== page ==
In high school at Odessa, college at Texas and the NFL at Detroit, he walked in as the go-to guy on offense. Balls automatically came his way. With Miles Austin and Dez Bryant in the queue in 2010, Williams was going to have to earn both the respect and the throws from Tony Romo. We saw a glimpse of that last Sunday. Bottom line -- Roy Williams is a talented receiver. Now he's motivated to prove it. If he doesn't, Dez starts and Williams fades away. He knows what's at stake.

JJT also chimes in and expects more big games for Roy Williams if he's going to keep getting single coverage

On whether Roy Williams and Tony Romo will be able to have more big games after last week's breakout game: No idea. It was only his 2nd 100-yard game since he's been here. With the weapons on this team, no one is going to aggressively cover him. He's going to get a lot of single coverage.

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A not-so-subtle side effect of Roy Williams surge in performance is the effect it has had on the other receivers on the team. We speculated all offseason about opponents picking their poison against the Cowboys and the breadth and depth of offensive talent on the team. Well, the results are beginning to come in. The Cowboys' passing game is sharing the wealth.

They are the only NFL team that has five receivers with double-figures catches. The range goes from 22 receptions by wide receiver Miles Austin to 11 catches for Bennett, who had only 15 receptions last season.

``The more ways you can attack the defense, the better you're going to be,'' offensive coordinator Jason Garrett said. ``When you're doing that, you're dictating to the defense. You want to get the ball to different people effectively for that reason.

Todd Archer saw the Texans paying too much attention to Miles Austin.

Why wasn't Miles Austin targeted that much against the Texans? Can't get the ball to everybody. Roy was so open so early on his two touchdowns that Romo had to go there. I haven't looked at the Texans defense yet (that comes Tuesday usually) to see what they did with Austin but I'd guess they rolled coverage his way. Smart to do after 20 catches in two games but look how it left them vulnerable to other things.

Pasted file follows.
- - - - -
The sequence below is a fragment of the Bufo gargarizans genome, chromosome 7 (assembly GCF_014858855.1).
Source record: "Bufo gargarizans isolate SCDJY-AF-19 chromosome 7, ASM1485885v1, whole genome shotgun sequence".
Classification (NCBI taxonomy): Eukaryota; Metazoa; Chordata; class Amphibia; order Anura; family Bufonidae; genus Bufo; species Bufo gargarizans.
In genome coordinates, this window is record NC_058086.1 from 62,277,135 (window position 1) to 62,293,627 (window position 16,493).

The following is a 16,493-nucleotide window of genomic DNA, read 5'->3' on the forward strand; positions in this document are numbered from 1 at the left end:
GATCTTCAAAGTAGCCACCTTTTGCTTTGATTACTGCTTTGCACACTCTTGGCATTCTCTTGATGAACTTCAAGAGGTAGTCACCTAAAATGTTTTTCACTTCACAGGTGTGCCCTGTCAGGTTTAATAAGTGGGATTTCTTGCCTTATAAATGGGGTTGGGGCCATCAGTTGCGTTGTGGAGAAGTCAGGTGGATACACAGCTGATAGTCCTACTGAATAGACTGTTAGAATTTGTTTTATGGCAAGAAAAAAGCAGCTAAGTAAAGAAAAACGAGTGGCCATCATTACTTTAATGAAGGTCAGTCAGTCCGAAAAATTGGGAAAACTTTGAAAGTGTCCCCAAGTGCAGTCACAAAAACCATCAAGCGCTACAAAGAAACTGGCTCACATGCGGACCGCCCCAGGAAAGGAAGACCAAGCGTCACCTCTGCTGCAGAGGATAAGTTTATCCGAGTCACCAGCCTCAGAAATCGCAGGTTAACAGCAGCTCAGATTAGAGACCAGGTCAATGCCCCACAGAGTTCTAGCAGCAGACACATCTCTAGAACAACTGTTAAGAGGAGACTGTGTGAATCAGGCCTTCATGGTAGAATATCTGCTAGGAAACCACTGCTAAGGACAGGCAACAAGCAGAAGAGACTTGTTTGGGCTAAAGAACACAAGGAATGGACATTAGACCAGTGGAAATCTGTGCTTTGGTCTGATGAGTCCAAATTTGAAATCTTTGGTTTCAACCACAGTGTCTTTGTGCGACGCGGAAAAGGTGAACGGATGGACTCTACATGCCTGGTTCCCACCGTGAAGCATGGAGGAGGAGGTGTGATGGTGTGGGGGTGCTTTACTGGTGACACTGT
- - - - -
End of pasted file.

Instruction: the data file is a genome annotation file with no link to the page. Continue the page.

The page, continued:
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Leading up to the Texans game, Terence Newman publicly wondered whether the Cowboys were practicing hard enough. It seems that they are now. ESPN Dallas reported that the Cowboys had the 'best' bye-week practice on Wednesday.

"That was the best open-date practice that we’ve had since I’ve been here," Wade Phillips said Wednesday afternoon. "The guys worked hard today. They executed well. The concentration was excellent. "I think it was a combination of things carrying over what we’ve been doing. I think that’s important to them. We emphasized that, and I thought they responded well today."

With that having been taken care of, Coach Phillips was comfortable with giving the team 3 days off for bye.

The immediate challenge is sustaining whatever momentum they have going. Phillips proclaimed practice on Wednesday the best he’d seen from this club during a bye week. Their reward: Thursday’s schedule was shuffled so players could be done early in the afternoon, giving them a head start on a three-day weekend.

And while he encouraged his players to do the right thing on their off days, he apparently wasn't overly concerned about players getting into trouble during the bye.

"I don’t worry about that," Phillips said. "You could worry every day about young people and we’ve got quite a few on our team. You talk to them a lot about off-the-field things and how much that influences and you don’t know. We have a good group of guys and I don’t specifically worry about that."

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Looks like Tony Romo has been keeping up on the discussion we've had on the blog about the merits of the passing game, particularly about high YPA figures. Now if only he'd mentioned ANPY/A when he recently said that while he was happy his completion percentage was up, what he really wants is more yards per attempt.

You can always get a higher completion percentage if you want to check it down 4 yards on third and 10," Romo said. "Things of that nature can be skewed. What you want is yards per attempt because then you're able to move the chains and get the ball in the end zone."